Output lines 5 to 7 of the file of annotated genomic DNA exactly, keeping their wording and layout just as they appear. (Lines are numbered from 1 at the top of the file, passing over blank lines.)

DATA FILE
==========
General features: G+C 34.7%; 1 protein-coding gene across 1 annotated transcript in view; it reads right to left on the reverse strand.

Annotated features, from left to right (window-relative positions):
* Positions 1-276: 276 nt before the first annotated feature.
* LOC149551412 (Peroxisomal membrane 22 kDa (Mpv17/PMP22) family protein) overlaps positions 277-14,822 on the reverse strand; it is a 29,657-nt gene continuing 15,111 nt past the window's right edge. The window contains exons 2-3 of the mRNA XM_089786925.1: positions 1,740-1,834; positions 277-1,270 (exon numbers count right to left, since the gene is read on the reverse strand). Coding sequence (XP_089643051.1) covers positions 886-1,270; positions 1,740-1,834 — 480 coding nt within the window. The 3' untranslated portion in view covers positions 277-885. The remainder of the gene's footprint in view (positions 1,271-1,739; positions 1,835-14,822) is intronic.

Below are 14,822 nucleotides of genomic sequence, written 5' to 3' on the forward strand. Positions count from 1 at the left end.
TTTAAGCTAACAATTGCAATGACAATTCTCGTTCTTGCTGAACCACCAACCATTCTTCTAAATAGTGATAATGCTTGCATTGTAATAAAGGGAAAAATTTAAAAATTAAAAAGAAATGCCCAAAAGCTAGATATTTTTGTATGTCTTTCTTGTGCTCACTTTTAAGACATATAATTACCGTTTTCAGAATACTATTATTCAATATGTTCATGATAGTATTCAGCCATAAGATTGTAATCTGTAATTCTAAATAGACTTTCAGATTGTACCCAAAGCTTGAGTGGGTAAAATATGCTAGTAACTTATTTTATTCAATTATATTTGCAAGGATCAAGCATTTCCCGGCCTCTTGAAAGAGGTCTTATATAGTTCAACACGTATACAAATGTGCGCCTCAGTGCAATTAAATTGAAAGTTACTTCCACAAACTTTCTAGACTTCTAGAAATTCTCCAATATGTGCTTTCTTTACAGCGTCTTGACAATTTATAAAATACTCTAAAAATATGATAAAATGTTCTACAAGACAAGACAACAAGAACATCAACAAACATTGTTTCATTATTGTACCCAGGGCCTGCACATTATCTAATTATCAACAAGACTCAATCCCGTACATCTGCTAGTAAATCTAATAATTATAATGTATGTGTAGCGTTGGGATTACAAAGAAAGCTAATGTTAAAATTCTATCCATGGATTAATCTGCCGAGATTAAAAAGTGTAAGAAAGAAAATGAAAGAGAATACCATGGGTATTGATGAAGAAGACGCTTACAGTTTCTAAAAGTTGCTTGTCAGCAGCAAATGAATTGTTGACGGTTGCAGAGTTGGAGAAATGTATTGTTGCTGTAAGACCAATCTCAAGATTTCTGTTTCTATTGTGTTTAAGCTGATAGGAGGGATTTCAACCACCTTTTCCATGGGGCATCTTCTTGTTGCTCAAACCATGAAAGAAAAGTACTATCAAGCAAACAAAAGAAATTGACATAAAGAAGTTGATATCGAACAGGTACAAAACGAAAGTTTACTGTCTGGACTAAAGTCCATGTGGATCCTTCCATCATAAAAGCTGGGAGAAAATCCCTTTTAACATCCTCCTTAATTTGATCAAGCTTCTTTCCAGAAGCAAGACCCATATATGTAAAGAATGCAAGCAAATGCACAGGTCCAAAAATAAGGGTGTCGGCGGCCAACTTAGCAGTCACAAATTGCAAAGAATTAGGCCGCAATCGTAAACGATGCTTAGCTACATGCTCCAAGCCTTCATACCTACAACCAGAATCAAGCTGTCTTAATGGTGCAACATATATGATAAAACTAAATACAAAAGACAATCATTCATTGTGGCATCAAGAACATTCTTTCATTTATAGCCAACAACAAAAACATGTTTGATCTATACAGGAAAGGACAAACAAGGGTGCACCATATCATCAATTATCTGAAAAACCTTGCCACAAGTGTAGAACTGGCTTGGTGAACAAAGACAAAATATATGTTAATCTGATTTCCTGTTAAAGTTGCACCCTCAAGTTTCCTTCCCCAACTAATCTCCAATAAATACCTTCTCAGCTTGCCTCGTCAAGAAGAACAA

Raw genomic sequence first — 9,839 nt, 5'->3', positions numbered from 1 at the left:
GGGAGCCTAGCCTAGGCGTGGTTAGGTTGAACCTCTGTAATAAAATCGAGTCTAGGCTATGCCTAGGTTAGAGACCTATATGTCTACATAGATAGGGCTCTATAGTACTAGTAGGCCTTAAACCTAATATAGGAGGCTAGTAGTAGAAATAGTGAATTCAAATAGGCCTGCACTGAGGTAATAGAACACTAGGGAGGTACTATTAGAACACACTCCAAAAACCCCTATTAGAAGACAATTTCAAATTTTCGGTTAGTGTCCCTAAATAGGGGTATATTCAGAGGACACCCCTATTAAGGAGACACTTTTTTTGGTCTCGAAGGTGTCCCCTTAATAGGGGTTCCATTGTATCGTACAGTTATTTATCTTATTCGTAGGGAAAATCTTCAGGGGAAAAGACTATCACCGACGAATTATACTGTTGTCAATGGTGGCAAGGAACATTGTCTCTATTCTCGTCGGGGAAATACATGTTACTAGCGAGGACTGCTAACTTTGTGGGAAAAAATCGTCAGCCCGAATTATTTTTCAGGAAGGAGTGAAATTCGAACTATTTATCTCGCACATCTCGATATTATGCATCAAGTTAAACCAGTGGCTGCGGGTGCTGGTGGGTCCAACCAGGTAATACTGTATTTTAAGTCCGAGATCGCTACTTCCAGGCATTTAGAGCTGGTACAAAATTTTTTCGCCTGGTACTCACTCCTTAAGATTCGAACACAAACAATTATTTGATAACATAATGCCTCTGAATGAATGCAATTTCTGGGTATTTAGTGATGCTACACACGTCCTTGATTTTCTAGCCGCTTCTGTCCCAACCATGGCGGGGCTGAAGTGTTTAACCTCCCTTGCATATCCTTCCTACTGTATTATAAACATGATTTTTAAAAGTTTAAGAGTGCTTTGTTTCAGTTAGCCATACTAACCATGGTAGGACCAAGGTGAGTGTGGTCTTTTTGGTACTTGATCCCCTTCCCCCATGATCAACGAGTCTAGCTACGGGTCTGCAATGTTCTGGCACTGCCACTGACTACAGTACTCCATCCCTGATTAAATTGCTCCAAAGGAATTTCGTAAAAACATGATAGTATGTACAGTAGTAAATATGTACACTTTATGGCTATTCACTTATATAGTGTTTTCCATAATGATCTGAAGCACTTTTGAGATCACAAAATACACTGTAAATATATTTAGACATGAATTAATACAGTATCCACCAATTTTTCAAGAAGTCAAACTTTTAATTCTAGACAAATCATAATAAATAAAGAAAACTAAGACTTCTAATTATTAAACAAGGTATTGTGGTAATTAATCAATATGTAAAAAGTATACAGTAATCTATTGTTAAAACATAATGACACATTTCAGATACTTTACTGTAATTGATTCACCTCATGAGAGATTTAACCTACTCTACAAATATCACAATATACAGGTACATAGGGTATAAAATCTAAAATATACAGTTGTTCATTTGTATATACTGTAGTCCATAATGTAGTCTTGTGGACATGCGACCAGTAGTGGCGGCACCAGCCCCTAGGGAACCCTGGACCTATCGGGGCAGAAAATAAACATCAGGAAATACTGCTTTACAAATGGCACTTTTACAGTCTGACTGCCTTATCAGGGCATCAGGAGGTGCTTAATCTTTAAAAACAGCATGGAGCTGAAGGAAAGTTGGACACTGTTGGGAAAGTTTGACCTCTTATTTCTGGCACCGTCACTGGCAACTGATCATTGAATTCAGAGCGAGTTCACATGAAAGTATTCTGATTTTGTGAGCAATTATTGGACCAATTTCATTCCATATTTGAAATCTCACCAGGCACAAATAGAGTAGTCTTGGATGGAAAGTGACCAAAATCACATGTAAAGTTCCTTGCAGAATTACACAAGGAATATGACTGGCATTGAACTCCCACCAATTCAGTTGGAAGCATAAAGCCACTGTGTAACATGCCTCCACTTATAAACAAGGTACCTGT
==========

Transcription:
Below are 14,822 nucleotides of genomic sequence, written 5' to 3' on the forward strand. Positions count from 1 at the left end.
TTTAAGCTAACAATTGCAATGACAATTCTCGTTCTTGCTGAACCACCAACCATTCTTCTAAATAGTGATAATGCTTGCATTGTAATAAAGGGAAAAATTTAAAAATTAAAAAGAAATGCCCAAAAGCTAGATATTTTTGTATGTCTTTCTTGTGCTCACTTTTAAGACATATAATTACCGTTTTCAGAATACTATTATTCAATATGTTCATGATAGTATTCAGCCATAAGATTGTAATCTGTAATTCTAAATAGACTTTCAGATTGTACCCAAAGCTTGAGTGGGTAAAATATGCTAGTAACTTATTTTATTCAATTATATTTGCAAGGATCAAGCATTTCCCGGCCTCTTGAAAGAGGTCTTATATAGTTCAACACGTATACAAATGTGCGCCTCAGTGCAATTAAATTGAAAGTTACTTCCACAAACTTTCTAGACTTCTAGAAATTCTCCAATATGTGCTTTCTTTACAGCGTCTTGACAATTTATAAAATACTCTAAAAATATGATAAAATGTTCTACAAGACAAGACAACAAGAACATCAACAAACATTGTTTCATTATTGTACCCAGGGCCTGCACATTATCTAATTATCAACAAGACTCAATCCCGTACATCTGCTAGTAAATCTAATAATTATAATGTATGTGTAGCGTTGGGATTACAAAGAAAGCTAATGTTAAAATTCTATCCATGGATTAATCTGCCGAGATTAAAAAGTGTAAGAAAGAAAATGAAAGAGAATACCATGGGTATTGATGAAGAAGACGCTTACAGTTTCTAAAAGTTGCTTGTCAGCAGCAAATGAATTGTTGACGGTTGCAGAGTTGGAGAAATGTATTGTTGCTGTAAGACCAATCTCAAGATTTCTGTTTCTATTGTGTTTAAGCTGATAGGAGGGATTTCAACCACCTTTTCCATGGGGCATCTTCTTGTTGCTCAAACCATGAAAGAAAAGTACTATCAAGCAAACAAAAGAAATTGACATAAAGAAGTTGATATCGAACAGGTACAAAACGAAAGTTTACTGTCTGGACTAAAGTCCATGTGGATCCTTCCATCATAAAAGCTGGGAGAAAATCCCTTTTAACATCCTCCTTAATTTGATCAAGCTTCTTTCCAGAAGCAAGACCCATATATGTAAAGAATGCAAGCAAATGCACAGGTCCAAAAATAAGGGTGTCGGCGGCCAACTTAGCAGTCACAAATTGCAAAGAATTAGGCCGCAATCGTAAACGATGCTTAGCTACATGCTCCAAGCCTTCATACCTACAACCAGAATCAAGCTGTCTTAATGGTGCAACATATATGATAAAACTAAATACAAAAGACAATCATTCATTGTGGCATCAAGAACATTCTTTCATTTATAGCCAACAACAAAAACATGTTTGATCTATACAGGAAAGGACAAACAAGGGTGCACCATATCATCAATTATCTGAAAAACCTTGCCACAAGTGTAGAACTGGCTTGGTGAACAAAGACAAAATATATGTTAATCTGATTTCCTGTTAAAGTTGCACCCTCAAGTTTCCTTCCCCAACTAATCTCCAATAAATACCTTCTCAGCTTGCCTCGTCAAGAAGAACAA

Raw genomic sequence first — 9,839 nt, 5'->3', positions numbered from 1 at the left: